The outcome is different with respect to the plaintiff's waiver theory. Waiver under Maine law "is a voluntary relinquishment of some known right, benefit or advantage that the party would have enjoyed were it not for the waiver." Northeast Ins. Co. v. Concord Gen. Mut. Ins. Co., 461 A.2d 1056, 1059 (Me. 1983). Stated otherwise,
[a] waiver is a voluntary or intentional relinquishment of a known right and may be inferred from the acts of the waiving party. Thus, if one in knowing possession of a right does something inconsistent with the right or of his intention to rely upon it, he is deemed to have waived that right and is estopped from asserting that right if renunciation of the waiver would prejudice the party who has relied upon it.
Kirkham v. Hansen, 583 A.2d 1026, 1027 (Me. 1990) (emphasis in original; citation omitted).
The defendant's initial payment under the 1986 CGL policy can only be deemed a waiver under this definition. Payment is inconsistent with the existence of a term in the policy making coverage unavailable for such a claim. There is no evidence that the payment was made under a reservation of rights.3 See generally Saewitz v. Lexington Ins. Co., 133 Fed.Appx. 695, 698-99 (11th Cir. 2005); Pitts v. American Sec. Life Ins. Co., 931 F.2d 351, 357 (5th Cir. 1991); Progressive Mich. Ins. Co. v. United Wis. Life Ins. Co., 84 F.Supp.2d 848, 854 (E.D. Mich. 2000). See also Houlehan v. Inhabitants of Kennebec County, 81 A. 449, 450 (Me. 1911) (payment made with knowledge of facts not recoverable unless induced by fraud or duress).The defendant is liable under the 1986 policies by reason of this waiver.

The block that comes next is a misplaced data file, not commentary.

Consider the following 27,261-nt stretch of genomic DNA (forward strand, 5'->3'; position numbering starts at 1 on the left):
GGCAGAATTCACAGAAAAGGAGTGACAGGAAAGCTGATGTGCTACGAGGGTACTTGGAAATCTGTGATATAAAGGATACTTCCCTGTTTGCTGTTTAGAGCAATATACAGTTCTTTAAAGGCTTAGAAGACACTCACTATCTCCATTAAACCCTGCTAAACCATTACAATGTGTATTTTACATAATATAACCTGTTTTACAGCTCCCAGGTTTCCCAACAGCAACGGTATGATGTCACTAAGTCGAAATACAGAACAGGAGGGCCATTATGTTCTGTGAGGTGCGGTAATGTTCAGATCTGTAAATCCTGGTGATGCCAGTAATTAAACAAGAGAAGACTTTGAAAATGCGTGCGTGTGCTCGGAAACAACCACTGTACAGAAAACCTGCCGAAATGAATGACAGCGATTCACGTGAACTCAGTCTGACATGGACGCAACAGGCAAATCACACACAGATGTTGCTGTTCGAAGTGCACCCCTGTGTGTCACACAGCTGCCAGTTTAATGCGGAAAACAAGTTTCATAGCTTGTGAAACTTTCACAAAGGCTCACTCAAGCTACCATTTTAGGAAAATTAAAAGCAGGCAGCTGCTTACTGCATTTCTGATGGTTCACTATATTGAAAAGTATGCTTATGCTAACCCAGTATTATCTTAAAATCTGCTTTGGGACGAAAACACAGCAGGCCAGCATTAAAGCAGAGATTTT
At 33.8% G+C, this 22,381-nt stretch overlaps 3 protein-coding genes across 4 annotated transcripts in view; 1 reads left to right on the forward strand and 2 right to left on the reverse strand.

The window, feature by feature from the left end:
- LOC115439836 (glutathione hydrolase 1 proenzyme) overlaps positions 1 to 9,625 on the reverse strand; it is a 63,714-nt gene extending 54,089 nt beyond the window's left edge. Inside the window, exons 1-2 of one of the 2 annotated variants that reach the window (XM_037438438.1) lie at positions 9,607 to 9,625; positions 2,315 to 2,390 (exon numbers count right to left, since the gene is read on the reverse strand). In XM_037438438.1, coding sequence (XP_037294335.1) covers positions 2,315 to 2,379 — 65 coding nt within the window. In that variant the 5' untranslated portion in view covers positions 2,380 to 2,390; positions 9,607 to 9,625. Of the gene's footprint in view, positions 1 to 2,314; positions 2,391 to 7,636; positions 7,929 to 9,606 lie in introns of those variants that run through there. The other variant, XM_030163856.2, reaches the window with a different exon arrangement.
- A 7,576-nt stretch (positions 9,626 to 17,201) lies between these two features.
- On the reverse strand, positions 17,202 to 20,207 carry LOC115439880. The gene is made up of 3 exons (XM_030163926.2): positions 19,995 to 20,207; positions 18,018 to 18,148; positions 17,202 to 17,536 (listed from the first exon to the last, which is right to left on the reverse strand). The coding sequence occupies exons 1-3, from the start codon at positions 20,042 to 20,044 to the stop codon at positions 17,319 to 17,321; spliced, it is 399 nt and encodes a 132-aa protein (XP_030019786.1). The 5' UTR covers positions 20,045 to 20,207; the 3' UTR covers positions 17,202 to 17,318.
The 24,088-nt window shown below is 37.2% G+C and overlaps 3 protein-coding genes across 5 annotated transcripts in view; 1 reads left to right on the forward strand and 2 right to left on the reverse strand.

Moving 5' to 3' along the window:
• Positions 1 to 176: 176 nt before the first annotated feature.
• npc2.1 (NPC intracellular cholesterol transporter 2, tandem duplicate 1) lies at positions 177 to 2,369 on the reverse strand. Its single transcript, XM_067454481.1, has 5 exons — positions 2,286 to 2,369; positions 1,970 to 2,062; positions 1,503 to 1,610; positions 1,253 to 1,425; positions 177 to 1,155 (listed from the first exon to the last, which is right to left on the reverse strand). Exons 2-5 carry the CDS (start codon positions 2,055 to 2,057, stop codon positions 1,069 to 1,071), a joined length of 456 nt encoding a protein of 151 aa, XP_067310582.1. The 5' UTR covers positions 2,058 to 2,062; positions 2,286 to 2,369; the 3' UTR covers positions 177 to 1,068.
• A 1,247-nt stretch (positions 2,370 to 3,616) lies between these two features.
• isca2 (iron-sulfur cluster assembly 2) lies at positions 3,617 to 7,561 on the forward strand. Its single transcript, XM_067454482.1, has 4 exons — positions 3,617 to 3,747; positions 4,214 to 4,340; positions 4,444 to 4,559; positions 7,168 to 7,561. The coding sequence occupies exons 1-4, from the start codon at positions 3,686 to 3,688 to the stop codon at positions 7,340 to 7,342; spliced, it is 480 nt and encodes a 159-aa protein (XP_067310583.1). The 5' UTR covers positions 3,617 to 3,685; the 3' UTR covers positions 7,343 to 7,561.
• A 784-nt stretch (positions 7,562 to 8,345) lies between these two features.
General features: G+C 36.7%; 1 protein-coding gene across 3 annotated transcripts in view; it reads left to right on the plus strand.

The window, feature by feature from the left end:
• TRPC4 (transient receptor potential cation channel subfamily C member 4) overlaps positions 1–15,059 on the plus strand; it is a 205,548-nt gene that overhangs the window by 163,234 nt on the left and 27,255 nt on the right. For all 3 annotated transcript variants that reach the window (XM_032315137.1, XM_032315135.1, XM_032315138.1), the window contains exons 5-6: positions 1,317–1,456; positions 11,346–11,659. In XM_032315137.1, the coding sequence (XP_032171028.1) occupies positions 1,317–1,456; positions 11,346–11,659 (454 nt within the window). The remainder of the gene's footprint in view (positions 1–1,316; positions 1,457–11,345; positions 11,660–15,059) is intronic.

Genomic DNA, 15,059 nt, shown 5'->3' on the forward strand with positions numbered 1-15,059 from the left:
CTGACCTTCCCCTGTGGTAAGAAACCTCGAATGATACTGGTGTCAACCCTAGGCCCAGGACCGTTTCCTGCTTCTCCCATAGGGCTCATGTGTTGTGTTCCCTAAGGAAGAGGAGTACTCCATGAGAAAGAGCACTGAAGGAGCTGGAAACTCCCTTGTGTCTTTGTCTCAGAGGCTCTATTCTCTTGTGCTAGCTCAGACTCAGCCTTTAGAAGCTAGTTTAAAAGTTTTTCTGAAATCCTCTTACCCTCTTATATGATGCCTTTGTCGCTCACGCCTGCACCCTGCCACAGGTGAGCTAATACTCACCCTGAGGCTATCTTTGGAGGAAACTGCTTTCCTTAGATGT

The same result obtains in the case of the 1987 policies. The defendant insurer must be deemed to have known of the pollution exclusion clauses in its 1987 policies. Assignment of payment for some portion of the costs of the cleanup at the B & L Country Store to the 1987 CGL policy is clearly inconsistent with these clauses and any intention of the defendant to rely on them. From all that appears in the summary judgment record, the defendant has waived its right to rely on the pollution exclusion clauses in either of its 1987 policies. Because the summary judgment record does not include undisputed evidence showing whether the costs incurred in the cleanup have exceeded or will exceed the coverage available under either the1986 or the 1987 CGL and umbrella policies, the plaintiff's motion should be granted as to all four.
The plaintiff is entitled to summary judgment. The defendant's motion for partial summary judgment should be denied.4
For the foregoing reasons, I recommend that the plaintiff's motion for summary judgment be GRANTED and that the defendant's motion for partial summary judgment be DENIED.